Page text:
It is better to say ‘no’ to loaning a friend money and save your valuable relationship
How many friends have you lost as a result of your money dealings with them? Money is one of the most emotionally charged subjects of our era. It has always been, and always will until we learn how to handle that emotional roller coaster.
We’ve all been on either side of the spectrum. A friend asks you to help them with R50 but never seems to have the cash available to pay you back, or conveniently forget when they see you. A month later, the same friend will ask you to help with another R30 because there is a shortfall from her funds. By this time, friend has completely forgotten that he/she owes you the previous R50. How do you feel?
R50 or R30 might not be such a serious amount of money to let go, but what if your friend comes crying to you and desperately asking for R3000 or R5000 loan because of some emergency? You get asked to go take a loan in your name to help. Bear in mind you have learnt from the R30 that this person doesn’t pay back and deep inside, you know this money isn’t going to come back. Think about the tension that will exist in the friendship as a result of an outstanding loan. Some people stop talking to each other for many years and many others carry this heavy burden till death.
There are very few cases where friends had money transactions that went respectfully well and no change in relationship has been experienced. Why? Often, these friends respect each other and made it a habit to honor their promises – no excuses.
The majority of people involve money in their friendship, and they experience a sudden a shift in the balance of power. Money creates a sense of obligation within the friendship, and there’s a chance this loan may not be taken seriously enough as a conventional bank loan.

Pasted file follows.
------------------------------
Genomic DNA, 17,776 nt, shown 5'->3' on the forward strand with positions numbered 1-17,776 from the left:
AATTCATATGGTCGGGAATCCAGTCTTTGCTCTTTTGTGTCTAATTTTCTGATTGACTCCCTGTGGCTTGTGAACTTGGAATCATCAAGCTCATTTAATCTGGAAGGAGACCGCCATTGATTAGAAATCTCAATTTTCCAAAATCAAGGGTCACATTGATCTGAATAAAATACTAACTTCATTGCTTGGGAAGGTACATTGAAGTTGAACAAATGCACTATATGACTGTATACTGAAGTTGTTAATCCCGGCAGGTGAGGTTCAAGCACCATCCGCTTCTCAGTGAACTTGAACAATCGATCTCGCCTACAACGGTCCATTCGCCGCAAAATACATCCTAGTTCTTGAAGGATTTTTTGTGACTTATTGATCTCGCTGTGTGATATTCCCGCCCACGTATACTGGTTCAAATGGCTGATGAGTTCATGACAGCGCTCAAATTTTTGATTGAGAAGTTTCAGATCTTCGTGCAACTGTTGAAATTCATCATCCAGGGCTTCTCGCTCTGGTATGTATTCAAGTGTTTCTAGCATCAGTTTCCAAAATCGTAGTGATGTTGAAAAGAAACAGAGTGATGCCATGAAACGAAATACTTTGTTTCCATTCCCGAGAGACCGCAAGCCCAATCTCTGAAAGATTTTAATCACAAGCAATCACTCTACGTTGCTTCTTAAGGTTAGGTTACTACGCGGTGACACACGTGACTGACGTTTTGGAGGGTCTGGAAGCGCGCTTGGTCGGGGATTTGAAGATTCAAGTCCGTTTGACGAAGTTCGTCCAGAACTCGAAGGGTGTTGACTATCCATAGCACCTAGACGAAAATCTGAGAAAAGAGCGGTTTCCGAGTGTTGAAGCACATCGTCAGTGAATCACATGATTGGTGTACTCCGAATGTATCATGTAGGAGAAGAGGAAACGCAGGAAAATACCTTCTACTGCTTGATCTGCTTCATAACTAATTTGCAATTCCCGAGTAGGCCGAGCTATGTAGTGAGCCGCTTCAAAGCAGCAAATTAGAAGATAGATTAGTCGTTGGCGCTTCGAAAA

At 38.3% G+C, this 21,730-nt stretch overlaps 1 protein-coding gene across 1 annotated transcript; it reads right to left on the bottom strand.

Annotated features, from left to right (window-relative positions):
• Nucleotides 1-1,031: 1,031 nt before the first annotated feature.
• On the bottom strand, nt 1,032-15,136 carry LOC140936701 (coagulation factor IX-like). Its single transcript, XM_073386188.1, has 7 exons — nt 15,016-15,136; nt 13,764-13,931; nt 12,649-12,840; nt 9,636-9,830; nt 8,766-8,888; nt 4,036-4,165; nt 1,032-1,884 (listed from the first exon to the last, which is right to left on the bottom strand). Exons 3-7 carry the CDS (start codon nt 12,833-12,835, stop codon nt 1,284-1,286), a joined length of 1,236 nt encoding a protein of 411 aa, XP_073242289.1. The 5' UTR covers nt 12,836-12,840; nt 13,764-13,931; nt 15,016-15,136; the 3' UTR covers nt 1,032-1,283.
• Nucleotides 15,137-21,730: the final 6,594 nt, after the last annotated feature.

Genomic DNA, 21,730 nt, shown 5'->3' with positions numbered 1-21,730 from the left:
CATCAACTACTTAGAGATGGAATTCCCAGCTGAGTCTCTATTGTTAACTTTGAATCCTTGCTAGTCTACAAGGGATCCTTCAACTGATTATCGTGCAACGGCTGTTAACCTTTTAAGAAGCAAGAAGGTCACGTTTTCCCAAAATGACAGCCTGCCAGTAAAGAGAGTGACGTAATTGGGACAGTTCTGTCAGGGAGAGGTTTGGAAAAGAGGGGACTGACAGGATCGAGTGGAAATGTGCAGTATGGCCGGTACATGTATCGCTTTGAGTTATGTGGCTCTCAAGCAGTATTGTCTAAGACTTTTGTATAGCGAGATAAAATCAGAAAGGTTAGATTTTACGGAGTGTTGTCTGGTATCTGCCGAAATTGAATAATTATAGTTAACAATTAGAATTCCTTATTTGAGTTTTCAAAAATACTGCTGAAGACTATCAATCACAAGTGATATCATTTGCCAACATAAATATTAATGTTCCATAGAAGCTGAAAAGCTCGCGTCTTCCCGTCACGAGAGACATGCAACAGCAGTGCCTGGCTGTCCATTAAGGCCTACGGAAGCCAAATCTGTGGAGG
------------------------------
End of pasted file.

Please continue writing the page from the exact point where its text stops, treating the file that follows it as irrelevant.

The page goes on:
Perhaps before a loan is extended to a friend, the following questions must be asked. This will help the one loaning the money to determine whether this loan will be a walk in the park to collect or a limpet mine field ready to explode each time the money issue comes up. Ask yourself the following:
- Is the money requested by my friend a lot for me?
- What would I do with the money if I don’t lend it to friend?
- Why is friend coming to me or somebody else and not go to a bank?
- Can I draw up an agreement and charge interest at the normal interest rates?
- How will I collect the loan payments?
- What will I do if friend doesn’t pay me as per the agreement?
- Is it worth possibly destroying my friendship by lending this money?
Maybe the borrower must also ask himself/herself the following questions before asking for money:
- Why can’t I get a conventional loan from a bank?
- In the event that something happens and I cannot pay the loan, what will happen to my relationships, and is it worth destroying the friendship for money?
My point is: If you have money and can loan your friend, keep it in mind that it may not come back and be fine with it. For others however, as inconvenient as this may sound, it is still ultimately easier to face the temporary discomfort of saying ‘no’ to an initial loan request than to have some tough conversations that follow after things get sticky if you proceed with the loan. At the debt free dream we teach you just the right language to say ‘no’.